Figure 2- obtained from JRCPTB 2021 curriculum draft (5)
Figure 3- Training Structure for Infectious Diseases with Medical Virology:
Essential requirements include Eportfolio completion and Annual Review of Competence Progression (ARCP) at the end of each training year (6). The Diploma of Tropical Medicine and Hygiene (DTMH) and the Diploma of HIV are preferable to have.
For those interested in research, PHDs, MDs and MScs are possible to obtain but are not built into training time. Interested candidates can apply for an Out of Programme experience (OOP) to facilitate this (6).
According to the 2018 competition ratios, there were 125 ST3 combined infection training applications for 69 posts making the competition ratio 1.81 (7).
At the medical student level, interest can be demonstrated by undertaking electives or Student Selected Components (SSCs) in infectious diseases. At the junior doctor level, interest can be shown by doing a post in infectious diseases or focussing on the infectious presentations in other speciality posts.
Taster weeks are also a great way of demonstrating interest and gaining a deeper understanding of what a career in infectious diseases entails.
The Centre of Excellence in Infectious Diseases Research (CEIDR) are currently focussing on tackling and reducing the effect of antimicrobial resistance in the UK and globally. The London School of Hygiene and Tropical Medicine is one of the highest-rated research institutions in the UK. It is well known for its postgraduate studies and research.
There is the opportunity to combine training with the following according to individual interest:
Research is an important part of infectious disease speciality with opportunities to get involved in research projects abroad.
NHS consultant salaries are the same for all specialties but vary between Scotland (highest), England, Northern Ireland, and Wales (lowest) and increase with service (up to 19 years). In 2020 the salary bands range from £77,779 to £109,849. Salaries can be further enhanced with NHS excellence awards.
As with any speciality, there is the potential to enhance NHS earnings via private practice. JRSM reported in 2008 that the total income for infectious disease consultants was £97,808 with NHS income making up £79,300 and private income making up £18,507 making the ratio 0.23.
This ratio is higher than haematology (0.20) and intensive care medicine (0.16) but lower than obstetrics and gynaecology (0.49) and anaesthetics (0.34) (8).
For more information on salaries within the NHS, please feel free to review The Complete Guide to NHS Pay.
The Journal of Infection publishes original papers that cover the microbiology, epidemiology and clinical nature of infections. Reviews in areas of specialist interest can also be found here.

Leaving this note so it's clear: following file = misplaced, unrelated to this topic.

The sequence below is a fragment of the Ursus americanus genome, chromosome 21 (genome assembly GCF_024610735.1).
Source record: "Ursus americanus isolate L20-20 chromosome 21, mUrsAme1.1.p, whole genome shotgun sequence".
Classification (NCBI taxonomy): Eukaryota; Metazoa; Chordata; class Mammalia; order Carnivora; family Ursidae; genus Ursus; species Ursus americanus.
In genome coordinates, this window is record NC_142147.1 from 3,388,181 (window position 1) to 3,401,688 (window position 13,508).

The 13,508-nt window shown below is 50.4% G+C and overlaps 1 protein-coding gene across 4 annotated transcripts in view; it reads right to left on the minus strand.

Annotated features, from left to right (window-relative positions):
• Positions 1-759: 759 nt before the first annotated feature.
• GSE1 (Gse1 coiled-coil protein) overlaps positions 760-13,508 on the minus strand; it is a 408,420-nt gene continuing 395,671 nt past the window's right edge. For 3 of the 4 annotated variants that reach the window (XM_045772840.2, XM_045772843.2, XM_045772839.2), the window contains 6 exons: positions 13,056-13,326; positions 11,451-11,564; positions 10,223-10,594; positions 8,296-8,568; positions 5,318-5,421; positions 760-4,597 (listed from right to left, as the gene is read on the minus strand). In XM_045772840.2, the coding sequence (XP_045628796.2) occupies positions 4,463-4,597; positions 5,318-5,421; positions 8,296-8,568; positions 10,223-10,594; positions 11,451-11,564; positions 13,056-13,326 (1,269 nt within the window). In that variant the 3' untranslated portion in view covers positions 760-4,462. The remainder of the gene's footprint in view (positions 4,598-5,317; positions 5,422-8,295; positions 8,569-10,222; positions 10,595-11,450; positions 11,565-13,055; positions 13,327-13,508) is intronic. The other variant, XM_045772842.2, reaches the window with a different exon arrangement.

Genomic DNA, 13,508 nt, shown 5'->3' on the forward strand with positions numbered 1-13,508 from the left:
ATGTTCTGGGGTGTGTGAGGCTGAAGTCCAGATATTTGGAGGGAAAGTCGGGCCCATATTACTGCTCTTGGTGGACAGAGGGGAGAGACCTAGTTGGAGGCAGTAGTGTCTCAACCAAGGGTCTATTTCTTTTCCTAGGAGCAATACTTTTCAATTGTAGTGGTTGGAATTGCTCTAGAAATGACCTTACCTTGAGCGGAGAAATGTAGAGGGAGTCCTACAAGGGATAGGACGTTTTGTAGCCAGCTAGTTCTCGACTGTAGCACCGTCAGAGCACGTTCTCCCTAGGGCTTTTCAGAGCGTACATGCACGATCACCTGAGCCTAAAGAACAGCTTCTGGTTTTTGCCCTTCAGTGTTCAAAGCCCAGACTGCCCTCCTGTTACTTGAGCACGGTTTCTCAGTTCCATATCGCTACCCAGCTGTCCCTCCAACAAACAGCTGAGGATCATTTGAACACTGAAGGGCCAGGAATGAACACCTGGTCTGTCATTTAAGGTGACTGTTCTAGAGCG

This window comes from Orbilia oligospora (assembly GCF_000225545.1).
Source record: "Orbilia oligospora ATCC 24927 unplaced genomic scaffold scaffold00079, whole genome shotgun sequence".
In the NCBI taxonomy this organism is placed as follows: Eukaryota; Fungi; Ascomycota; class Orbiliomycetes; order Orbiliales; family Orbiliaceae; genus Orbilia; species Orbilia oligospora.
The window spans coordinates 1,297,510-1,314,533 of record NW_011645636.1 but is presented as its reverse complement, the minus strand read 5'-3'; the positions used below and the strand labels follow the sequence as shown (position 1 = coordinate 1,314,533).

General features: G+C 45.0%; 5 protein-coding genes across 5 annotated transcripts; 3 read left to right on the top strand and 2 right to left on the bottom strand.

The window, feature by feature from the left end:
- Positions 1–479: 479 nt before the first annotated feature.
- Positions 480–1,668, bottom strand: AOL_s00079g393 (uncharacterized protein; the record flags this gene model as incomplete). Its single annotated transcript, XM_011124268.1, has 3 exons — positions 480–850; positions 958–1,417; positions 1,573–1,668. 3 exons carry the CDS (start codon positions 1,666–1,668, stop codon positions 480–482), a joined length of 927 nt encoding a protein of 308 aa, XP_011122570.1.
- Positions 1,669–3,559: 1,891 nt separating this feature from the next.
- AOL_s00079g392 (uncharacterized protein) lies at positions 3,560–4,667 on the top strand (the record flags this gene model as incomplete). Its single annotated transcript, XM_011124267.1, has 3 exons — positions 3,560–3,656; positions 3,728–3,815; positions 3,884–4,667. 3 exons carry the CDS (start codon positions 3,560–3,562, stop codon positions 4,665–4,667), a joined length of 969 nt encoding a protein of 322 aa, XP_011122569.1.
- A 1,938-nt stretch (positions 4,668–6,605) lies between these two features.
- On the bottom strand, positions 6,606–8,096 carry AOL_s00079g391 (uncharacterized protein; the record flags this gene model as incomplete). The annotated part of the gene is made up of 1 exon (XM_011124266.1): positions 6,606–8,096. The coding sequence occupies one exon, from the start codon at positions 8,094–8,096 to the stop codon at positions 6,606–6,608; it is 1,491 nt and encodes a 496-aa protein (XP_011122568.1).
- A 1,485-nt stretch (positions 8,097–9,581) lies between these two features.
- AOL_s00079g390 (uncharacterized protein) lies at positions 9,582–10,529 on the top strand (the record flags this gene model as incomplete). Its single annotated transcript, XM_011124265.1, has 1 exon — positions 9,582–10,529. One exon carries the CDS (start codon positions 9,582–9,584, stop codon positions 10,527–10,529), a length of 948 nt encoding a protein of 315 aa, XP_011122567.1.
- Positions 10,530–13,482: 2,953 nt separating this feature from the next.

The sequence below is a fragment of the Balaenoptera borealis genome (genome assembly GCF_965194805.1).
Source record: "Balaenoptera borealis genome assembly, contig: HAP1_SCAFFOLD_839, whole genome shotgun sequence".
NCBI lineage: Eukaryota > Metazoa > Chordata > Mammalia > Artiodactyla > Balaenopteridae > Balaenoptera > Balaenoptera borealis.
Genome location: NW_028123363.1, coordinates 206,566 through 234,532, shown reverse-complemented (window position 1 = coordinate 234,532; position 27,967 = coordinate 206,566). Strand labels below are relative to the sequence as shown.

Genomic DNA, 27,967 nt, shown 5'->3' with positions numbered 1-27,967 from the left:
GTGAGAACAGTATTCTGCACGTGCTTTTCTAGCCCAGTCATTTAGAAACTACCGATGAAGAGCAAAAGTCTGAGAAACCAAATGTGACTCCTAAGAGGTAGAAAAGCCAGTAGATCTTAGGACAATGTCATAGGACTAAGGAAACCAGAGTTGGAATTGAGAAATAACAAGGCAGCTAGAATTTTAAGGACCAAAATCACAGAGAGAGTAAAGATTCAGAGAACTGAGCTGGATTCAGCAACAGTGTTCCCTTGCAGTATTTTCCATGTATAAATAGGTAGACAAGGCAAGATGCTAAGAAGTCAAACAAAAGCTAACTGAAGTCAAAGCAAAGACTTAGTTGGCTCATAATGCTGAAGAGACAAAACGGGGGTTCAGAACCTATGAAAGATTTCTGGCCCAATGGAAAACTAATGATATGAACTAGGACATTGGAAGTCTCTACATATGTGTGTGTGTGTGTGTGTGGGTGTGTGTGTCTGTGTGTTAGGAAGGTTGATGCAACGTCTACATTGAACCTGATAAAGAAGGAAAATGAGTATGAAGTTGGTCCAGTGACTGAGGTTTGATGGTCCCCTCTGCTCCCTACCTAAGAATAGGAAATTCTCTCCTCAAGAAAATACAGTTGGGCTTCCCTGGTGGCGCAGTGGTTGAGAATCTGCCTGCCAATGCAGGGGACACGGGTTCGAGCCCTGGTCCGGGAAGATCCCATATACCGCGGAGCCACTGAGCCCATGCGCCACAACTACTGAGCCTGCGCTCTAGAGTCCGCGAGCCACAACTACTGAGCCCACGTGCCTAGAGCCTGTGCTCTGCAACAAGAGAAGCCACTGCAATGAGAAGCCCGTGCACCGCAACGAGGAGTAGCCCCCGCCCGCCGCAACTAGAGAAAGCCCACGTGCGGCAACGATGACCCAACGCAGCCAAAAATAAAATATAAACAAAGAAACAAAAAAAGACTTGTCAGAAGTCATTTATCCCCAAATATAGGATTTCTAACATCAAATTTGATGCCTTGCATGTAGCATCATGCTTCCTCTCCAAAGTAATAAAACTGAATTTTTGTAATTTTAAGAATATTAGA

The Journal of Infectious Diseases is a well-established journal that provides a platform for original infectious disease research. It is the official publication of the Infectious Diseases Society of America.
Related Job Sources With BMJ Careers
Other Complete Guides By BMJ Careers
Infectious diseases [Internet]. Health Careers. 2020 [cited 5 November 2020]. Available from: https://www.healthcareers.nhs.uk/explore-roles/doctors/roles-doctors/medicine/infectious-diseases
2014–15 census (UK consultants and higher specialty trainees) [Internet]. RCP London. 2020 [cited 5 November 2020]. Available from: https://www.rcplondon.ac.uk/projects/outputs/2014-15-census-uk-consultants-and-higher-specialty-trainees
Workforce and job planning | Medical Care - Guidance for Desiging Services and Developing Physicians for Specialties [Internet]. Rcpmedicalcare.org.uk. 2020 [cited 5 November 2020]. Available from: https://www.rcpmedicalcare.org.uk/developing-physicians/specialties/infectious-diseases-and-tropical-medicine/workforce
Infectious Diseases and Tropical Medicine [Internet]. JRCPTB. 2020 [cited 5 November 2020]. Available from: https://www.jrcptb.org.uk/specialties/infectious-diseases-and-tropical-medicine#:~:text=New%20curricula%20have%20been%20developed,be%20implemented%
Curriculum for Infectious Diseases Training- Draft 24.02.20 [Internet]. JRCPTB; 2020 [cited 5 November 2020]. Available from: https://www.jrcptb.org.uk/sites/default/files/DRAFT%202021%20Infectious%20Diseases%20curriculum%20240220.pdf
Devine K. Infectious Diseases | Royal College of Physicians of Edinburgh [Internet]. Rcpe.ac.uk. 2020 [cited 5 November 2020]. Available from: https://www.rcpe.ac.uk/careers-training/infectious-diseases
2018 Competition Ratios [Internet]. 2020 [cited 5 November 2020]. Available from: https://specialtytraining.hee.nhs.uk/Portals/1/Content/Resource%20Bank/Competition%20Ratio%27s/Competition%20Ratios%202018.pdf
Morris S, Elliott B, Ma A, McConnachie A, Rice N, Skåtun D et al. Analysis of consultants' NHS and private incomes in England in 2003/4. Journal of the Royal Society of Medicine. 2008;101(7):372-380.